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Algerian Students: “We Are Not Going to Stop”

This is an interview with Algerian student activist Yani Aïdali, originally published in our French sister publication Révolution Permanente.

Yani Aïdali

May 1, 2019
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Yani Aïdali speaking at a public meeting in Algiers.

Yani Aïdali, who studies archeology at the University of Algier 2, is both a militant of the Socialist Workers Party in Algeria (part of the same international organization as the French New Anticapitalist Party, or NPA) and one of the leaders of the massive movement in Algiers. He says the youth are not ready to go back home. They have taken down Prime Minister Abdelaziz Bouteflika, and they want to keep going.

What is the state of the Algerian mobilizations? How is the student movement influencing and intervening in them?

The mobilizations began two months ago, with two major demonstrations on March 16 and 22. They are still ongoing, and even after Bouteflika’s fall and the repression we suffered, they are as intense as ever. The biggest demonstrations are on Fridays, but students have their own on Tuesdays. In some colleges there are strikes that last indefinitely, while in others they are renewed every week or every couple of days, depending on their respective assemblies and their schedules. Argel 2 and El-Harrach are the most active universities. Additionally, every high school has its own autonomous committee, and they organize together, forming a group of 800 high school students. We have still been unable to coordinate the student movements in Algiers, but we are working toward that.

What does this movement mean for the youth in a country with high unemployment?

We have felt powerless for years when it comes to the labor market. We face a very high unemployment rate among young people. Very few college majors offer true professional opportunities. For many of us the only way out is to migrate somewhere, usually to France.

What are the students’ demands?

From the beginning the student movement was part of the bigger popular movement. So we just adapted the general political claims to our reality. We started fighting Bouteflika’s possible fifth term, and once he quit, we pushed forward, demanding the whole regime’s resignation. Now we do not recognize the army’s government, and we demand the resignation of the chief of staff.

As for the demands specific to the student movement, we are fighting for a free, open and high-quality public university, against the government’s attempts at privatization. We also want the children of workers and peasants, and the popular classes, to be able to go to school. It is very important to fight for quality college education, since the government’s lack of interest in public university, and the LMD (bachelor’s master’s doctorate) system it imposed, have caused it to deteriorate. Students are paying the price for it.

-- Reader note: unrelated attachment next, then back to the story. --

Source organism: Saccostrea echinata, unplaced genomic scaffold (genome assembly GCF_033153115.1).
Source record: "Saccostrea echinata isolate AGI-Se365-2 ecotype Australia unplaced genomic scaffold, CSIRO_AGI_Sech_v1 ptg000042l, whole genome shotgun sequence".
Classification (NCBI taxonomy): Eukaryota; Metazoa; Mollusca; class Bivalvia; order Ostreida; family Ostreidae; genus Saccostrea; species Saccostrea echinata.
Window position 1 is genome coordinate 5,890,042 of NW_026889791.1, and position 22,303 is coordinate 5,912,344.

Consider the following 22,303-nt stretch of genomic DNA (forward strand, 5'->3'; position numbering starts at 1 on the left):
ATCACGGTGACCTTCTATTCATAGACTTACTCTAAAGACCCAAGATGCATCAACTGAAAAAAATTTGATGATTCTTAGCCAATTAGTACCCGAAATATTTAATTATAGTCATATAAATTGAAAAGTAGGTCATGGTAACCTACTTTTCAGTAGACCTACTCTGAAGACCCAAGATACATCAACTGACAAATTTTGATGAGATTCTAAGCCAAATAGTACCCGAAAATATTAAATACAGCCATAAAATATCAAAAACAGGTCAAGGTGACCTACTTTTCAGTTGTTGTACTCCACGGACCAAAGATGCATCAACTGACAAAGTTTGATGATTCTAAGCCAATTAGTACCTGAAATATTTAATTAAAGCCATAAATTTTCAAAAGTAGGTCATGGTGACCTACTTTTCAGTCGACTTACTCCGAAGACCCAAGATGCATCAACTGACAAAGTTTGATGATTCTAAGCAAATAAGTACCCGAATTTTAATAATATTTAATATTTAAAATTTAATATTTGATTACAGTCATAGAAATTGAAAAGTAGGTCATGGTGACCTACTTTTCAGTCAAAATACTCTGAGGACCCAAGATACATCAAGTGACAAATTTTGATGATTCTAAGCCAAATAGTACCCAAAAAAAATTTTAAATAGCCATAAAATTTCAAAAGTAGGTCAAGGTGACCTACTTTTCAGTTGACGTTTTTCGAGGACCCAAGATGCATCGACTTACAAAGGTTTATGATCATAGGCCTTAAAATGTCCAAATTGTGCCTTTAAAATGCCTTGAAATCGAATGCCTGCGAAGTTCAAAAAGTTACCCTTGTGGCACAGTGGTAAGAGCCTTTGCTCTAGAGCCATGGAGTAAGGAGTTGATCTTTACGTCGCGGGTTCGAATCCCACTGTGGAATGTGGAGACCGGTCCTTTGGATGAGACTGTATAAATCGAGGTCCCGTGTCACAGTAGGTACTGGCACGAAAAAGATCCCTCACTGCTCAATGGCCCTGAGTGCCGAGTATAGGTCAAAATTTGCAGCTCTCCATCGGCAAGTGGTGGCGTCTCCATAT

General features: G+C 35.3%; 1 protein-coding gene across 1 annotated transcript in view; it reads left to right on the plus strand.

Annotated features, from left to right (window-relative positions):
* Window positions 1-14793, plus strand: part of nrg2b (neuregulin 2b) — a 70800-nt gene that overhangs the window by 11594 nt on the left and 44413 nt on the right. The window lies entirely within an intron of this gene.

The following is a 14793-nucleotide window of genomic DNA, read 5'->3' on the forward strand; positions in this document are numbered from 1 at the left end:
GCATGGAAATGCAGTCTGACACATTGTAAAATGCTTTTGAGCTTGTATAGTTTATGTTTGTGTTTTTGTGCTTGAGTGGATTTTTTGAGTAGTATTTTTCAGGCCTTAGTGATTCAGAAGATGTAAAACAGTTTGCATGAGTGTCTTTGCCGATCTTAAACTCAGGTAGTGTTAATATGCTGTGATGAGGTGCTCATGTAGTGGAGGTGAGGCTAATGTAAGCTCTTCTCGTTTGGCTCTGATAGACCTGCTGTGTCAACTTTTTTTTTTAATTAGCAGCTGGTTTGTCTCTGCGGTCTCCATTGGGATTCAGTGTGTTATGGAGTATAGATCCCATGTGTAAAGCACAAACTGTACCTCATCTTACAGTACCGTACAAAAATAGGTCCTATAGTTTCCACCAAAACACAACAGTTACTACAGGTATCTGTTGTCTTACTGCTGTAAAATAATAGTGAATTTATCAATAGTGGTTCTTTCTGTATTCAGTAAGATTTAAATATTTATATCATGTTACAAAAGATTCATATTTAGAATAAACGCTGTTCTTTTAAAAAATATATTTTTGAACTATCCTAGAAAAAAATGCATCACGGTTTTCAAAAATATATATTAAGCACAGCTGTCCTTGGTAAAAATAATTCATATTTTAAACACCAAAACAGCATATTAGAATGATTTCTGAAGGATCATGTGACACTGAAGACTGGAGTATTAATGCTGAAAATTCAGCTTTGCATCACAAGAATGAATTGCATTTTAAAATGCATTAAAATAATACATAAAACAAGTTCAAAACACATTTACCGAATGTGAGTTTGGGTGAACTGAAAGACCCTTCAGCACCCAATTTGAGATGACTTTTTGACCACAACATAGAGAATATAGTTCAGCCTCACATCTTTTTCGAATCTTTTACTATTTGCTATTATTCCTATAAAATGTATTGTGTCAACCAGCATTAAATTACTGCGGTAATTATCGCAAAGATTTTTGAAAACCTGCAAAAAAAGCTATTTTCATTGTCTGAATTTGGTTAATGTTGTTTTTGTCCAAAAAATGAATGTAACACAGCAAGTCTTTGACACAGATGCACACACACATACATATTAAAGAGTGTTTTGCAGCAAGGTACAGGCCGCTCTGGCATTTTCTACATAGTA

The student movement in general, except in some provinces, had retreated quite a lot recently, mostly because it lacked structure and self-organization. We also had many “satellite organizations,”  which answered politically to the government coalition and had ties with the administration. So we relaunched a call for students to self-organize in general assemblies, which is a lost tradition among the student bodies. This first step of organization took up a lot of our time, leaving barely any time to actually debate politics or our views and ideas for the movement. Now that things are more stable and balanced within the assemblies, we are beginning to see some real debate.

Many students defend the idea of voting in a constituent assembly, but our ideas and slogans haven’t been very influential. We are not visible enough to successfully campaign for them. So the liberal opposition, pushing for a quick and peaceful transition, has managed to impose itself. That would mean a transition led by those above, excluding the workers and the less favored sections of the population. We continue to insist on our alternative to their project: a constituent assembly.

In Tunisia the constituent assembly was a dead end for mobilizations and a way out for the ruling class. How do you make sure this does not happen in Algeria?

A main weakness of the movement is its ideological content, or its lack thereof. Demands are still vague, but radical. Everybody wants the end of the regime. They all know the things they do not want. But it is not that easy to decide what we do want.

The liberal opposition is going for a short-term, peaceful transition. Nevertheless, I think the solution will come in the long term, after a deep process of rebuilding self-organization and political awareness. Most people agree with our defense of self-organization, even liberals and the same Islamists who then defend all kinds of reactionary things. What sets us apart is our ideological and political content.

The demand for a constituent assembly is useful to show the way forward for the movement. It is supposed to unite all of us who support the assembly, even though our points of view on the general situation and objectives may vary. To date, only our party, the Socialist Workers Party (PST), has proposed a sovereign constituent assembly to be elected after a process of self-organization.

On April 17, we saw a massive mobilization of the unions’ rank and file in front of the Algerian Workers’ General Union (UGTA), defying the bureaucracy of Abdelmadjid Sidi Said, the UGTA’s president. What’s the link between the student and the workers’ movement?